Taking these steps can significantly reduce the risk of falling victim to phishing attacks while protecting yourself or your team members from the damaging consequences. 

Use Strong Passwords

Passwords are the first line of defense in our digital lives. These are the gatekeepers that keep our email accounts, bank statements, social media profiles, and other personal information safe from unauthorized access. 

However, most of us use simple passwords that compromise our accounts. For example, the most commonly used password, by a significant margin, is ‘123456’. 

Using simple passwords, such as pet names, street addresses, family nicknames, and other related passwords, makes it easier for hackers to gain access to your accounts. Furthermore, over 60% of people reuse their passwords for multiple accounts, increasing the domino effect of an account breach.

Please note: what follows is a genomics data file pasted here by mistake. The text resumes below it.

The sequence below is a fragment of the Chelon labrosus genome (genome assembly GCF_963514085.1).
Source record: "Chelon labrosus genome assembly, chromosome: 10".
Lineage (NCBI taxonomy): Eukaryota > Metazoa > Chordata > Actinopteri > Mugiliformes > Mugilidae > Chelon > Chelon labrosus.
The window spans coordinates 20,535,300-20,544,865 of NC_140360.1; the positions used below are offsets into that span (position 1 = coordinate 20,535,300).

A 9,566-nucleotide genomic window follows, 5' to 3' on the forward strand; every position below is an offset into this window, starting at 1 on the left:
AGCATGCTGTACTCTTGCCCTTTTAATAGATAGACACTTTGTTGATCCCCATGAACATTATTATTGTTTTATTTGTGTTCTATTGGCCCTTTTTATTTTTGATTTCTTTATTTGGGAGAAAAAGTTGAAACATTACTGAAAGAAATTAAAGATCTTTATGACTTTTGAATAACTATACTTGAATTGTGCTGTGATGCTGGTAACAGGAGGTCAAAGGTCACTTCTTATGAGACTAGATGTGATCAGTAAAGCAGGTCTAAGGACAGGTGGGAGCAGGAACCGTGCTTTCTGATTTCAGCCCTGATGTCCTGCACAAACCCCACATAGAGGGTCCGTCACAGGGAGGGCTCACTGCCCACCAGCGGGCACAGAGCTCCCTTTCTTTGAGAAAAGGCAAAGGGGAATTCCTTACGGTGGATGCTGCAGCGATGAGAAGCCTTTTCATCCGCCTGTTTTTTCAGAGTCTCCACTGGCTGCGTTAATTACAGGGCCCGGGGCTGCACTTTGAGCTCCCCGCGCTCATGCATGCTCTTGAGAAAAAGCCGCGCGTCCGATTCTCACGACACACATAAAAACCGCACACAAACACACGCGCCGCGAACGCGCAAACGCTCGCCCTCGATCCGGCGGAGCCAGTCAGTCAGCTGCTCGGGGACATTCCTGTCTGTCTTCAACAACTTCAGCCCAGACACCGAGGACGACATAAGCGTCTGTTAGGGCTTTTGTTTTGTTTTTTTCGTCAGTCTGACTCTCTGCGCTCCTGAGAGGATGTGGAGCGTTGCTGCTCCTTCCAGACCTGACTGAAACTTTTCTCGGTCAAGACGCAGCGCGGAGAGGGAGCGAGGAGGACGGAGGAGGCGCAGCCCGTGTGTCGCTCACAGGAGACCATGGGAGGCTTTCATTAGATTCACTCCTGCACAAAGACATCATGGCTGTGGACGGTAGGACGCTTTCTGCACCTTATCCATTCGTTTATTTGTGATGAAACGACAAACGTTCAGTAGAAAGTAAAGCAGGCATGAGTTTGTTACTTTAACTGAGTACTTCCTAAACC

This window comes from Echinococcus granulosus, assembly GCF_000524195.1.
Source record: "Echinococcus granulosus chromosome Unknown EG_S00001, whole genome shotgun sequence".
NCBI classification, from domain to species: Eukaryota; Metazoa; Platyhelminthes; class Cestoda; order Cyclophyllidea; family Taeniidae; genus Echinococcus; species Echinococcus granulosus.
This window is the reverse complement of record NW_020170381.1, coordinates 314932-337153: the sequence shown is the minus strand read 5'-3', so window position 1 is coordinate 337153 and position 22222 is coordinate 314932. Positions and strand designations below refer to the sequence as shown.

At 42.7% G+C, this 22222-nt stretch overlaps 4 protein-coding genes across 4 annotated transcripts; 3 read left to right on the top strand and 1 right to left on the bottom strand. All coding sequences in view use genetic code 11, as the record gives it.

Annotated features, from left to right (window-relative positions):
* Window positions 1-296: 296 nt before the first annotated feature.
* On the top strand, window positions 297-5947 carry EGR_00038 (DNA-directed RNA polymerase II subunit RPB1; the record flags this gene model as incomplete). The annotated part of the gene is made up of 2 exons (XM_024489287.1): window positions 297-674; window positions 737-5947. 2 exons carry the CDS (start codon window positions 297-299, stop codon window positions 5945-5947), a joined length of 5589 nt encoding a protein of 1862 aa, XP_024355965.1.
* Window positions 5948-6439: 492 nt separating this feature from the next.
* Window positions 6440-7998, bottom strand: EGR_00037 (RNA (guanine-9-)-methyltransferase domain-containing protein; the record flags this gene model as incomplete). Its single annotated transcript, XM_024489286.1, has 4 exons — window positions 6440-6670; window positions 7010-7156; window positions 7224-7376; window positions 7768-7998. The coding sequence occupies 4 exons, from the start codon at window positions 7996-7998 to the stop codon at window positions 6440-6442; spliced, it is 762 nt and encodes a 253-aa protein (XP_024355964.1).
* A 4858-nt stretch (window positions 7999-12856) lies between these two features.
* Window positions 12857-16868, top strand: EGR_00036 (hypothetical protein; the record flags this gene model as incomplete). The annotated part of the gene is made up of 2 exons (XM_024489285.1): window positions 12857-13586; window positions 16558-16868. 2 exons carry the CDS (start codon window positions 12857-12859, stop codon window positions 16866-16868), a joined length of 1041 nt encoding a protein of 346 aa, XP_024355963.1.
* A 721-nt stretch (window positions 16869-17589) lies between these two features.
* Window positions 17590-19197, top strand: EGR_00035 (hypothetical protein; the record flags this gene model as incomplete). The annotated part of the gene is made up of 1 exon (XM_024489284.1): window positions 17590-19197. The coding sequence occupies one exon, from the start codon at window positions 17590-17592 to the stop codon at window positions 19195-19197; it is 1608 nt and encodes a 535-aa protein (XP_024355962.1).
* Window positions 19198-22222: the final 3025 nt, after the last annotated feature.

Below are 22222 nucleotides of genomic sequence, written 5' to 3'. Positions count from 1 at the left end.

Creating strong passwords for your accounts is a great way to strengthen the first line of defense for your email account. 

Here are some tips to keep in mind when creating passwords:

  • Long passwords are harder to hack: Aim for passwords at least 12 characters long. The more characters, the harder it is to crack.
  • Add a layer of complexity to your passwords: When creating your password, consider uppercase and lowercase letters, numbers, and symbols for a complex password. You can also use password generators available online which are free. But be sure to choose those ones that won’t store your data when you use them.